July 08, 2021

Wyden, Colleagues Submit Public Comment on Rulemaking to Department of Education, Urge Accountability of For-profit Colleges

Washington, D.C. – U.S. Senator Ron Wyden said today he joined 11 colleagues in sending a public comment to the U.S. Department of Education regarding its upcoming accountability rulemaking related to improving program integrity, oversight accountability, and consumer protection for institutions of higher education that receive taxpayer-funded federal financial aid.

The letter laid out the senators’ priorities for rulemaking, urging the Education Department to address the Trump Administration’s disastrous deregulation that led to inadequate oversight and predatory for-profit institutions raking in taxpayer dollars while failing to meet financial health and administrative capability standards.

“For-profit colleges enroll just eight percent of all postsecondary students but account for more than 30 percent of all student loan defaults.   By definition, they have a distinct governance structure that prioritizes profit over value for students.  Multiple provisions in the Higher Education Act reflect Congress’ longstanding concerns with poor outcomes at these institutions,” the senators wrote. Unfortunately, the widespread deregulation efforts of the former Administration largely favored the interests of corporate executives and private equity owners over the interests of students.  We hope your Department will strongly consider the concepts outlined in this letter in its upcoming negotiated rulemaking, with the primary goal of strengthening regulations to protect students and taxpayers from the risks and costs of predatory for-profit colleges.  These rules also provide a critical opportunity to strengthen accountability at all institutions of higher education.”

The letter went on to note seven priorities for the Department of Education:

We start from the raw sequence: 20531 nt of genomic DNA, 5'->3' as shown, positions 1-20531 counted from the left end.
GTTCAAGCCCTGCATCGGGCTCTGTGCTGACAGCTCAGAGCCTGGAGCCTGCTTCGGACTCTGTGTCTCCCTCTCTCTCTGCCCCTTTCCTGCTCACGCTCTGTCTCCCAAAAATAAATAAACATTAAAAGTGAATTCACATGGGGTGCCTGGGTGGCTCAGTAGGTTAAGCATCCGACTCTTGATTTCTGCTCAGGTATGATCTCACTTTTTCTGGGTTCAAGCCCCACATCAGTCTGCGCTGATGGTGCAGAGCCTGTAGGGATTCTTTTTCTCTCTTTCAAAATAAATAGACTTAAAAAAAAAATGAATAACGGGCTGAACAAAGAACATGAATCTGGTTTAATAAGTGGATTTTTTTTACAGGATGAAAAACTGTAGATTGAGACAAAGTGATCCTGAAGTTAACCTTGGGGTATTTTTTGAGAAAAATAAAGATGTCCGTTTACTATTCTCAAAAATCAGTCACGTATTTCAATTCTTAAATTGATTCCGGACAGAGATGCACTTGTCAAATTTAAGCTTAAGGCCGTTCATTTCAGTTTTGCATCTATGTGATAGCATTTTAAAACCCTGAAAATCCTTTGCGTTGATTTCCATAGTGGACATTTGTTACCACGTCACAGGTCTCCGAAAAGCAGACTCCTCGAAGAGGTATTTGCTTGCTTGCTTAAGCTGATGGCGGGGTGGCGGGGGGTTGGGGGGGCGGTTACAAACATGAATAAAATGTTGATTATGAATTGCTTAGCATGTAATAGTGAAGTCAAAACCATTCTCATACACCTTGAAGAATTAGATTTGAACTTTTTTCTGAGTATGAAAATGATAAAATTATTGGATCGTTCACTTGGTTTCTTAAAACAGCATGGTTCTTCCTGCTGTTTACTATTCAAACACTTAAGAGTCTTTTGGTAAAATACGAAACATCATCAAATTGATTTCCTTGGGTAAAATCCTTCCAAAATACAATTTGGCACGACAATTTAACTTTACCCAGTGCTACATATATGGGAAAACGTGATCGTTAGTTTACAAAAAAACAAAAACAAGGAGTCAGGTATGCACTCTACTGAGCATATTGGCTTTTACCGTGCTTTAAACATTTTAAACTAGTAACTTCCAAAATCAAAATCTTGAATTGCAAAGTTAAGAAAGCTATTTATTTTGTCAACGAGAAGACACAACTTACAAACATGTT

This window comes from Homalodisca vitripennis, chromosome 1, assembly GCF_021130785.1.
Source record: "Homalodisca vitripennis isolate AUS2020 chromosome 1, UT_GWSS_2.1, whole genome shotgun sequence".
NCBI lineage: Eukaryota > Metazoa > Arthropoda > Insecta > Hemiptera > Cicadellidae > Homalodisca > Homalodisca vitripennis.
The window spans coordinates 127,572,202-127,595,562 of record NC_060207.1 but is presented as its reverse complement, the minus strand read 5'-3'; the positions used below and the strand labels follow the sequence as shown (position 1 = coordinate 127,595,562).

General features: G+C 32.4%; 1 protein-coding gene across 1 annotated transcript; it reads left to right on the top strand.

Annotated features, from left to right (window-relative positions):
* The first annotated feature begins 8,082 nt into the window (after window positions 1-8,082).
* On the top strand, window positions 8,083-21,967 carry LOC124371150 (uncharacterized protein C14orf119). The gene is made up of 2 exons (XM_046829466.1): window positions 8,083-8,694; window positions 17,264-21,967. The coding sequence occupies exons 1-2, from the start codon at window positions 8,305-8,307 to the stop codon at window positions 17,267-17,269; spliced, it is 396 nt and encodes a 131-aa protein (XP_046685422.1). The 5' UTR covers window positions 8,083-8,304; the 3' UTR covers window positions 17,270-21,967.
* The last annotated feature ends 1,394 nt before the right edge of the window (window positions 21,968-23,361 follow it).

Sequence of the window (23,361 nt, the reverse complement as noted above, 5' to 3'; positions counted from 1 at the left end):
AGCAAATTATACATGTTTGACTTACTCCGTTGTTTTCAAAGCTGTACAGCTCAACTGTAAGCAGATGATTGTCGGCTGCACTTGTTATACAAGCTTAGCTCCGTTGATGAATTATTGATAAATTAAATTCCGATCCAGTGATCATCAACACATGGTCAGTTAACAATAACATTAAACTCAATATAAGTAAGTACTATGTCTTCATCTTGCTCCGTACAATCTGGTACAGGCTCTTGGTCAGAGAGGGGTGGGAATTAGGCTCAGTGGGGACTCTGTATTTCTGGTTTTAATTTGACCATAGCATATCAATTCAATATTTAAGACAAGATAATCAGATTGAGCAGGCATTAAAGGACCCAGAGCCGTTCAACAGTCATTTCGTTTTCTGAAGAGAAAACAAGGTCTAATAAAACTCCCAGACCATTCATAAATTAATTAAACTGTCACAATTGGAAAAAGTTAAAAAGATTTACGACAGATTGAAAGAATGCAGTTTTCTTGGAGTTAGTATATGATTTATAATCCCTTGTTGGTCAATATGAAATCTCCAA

• Reversing the rescission of the gainful employment rule;
  • Establishing better, earlier indicators of risky financial status or liabilities that might force a school to close;
  • Improving the federal government’s role in holding Title IV participants accountable;
  • Preventing for-profit institutions from masquerading as non-profit institutions;
  • Increasing protections for students who qualify for Pell Grants from predatory for-profit colleges;
  • Restoring the prohibition on mandatory arbitration agreements and class action bans; and,
  • Implementing Pell restoration for students who are incarcerated.

“The goals outlined above for the rules governing accountability and program integrity will help improve consumer and taxpayer protections and address racial disparities, particularly among for-profit colleges,” the senators wrote. “But who is at the negotiator’s table will also greatly determine progress towards these goals.  There must be substantial representation of students and borrowers of color, students and borrowers with disabilities, those from low-income backgrounds and veterans as negotiators during rulemaking.  In addition, State attorneys general—recognizing the important historical role they have played in these matters—must have a seat at the table.”

Earlier this week, Wyden and colleagues sent a letter urging the Department of Education to expand student debt relief and highlighted the need for policies that improve and expand our existing loan repayment and forgiveness programs to ensure borrowers can access the relief they are owed.

In addition to Wyden, other senators signing today’s letter on rulemaking led by U.S. Sens. Dick Durbin (D-IL) and Patty Murray (D-WA) were U.S. Sens. Jack Reed (D-RI), Elizabeth Warren (D-MA), Sherrod Brown (D-OH), Chris Van Hollen (D-MD), Richard Blumenthal (D-CT), Ed Markey (D-MA), Raphael Warnock (D-GA), Tina Smith (D-MN) and Tammy Baldwin (D-WI).

Full text of the letter is here.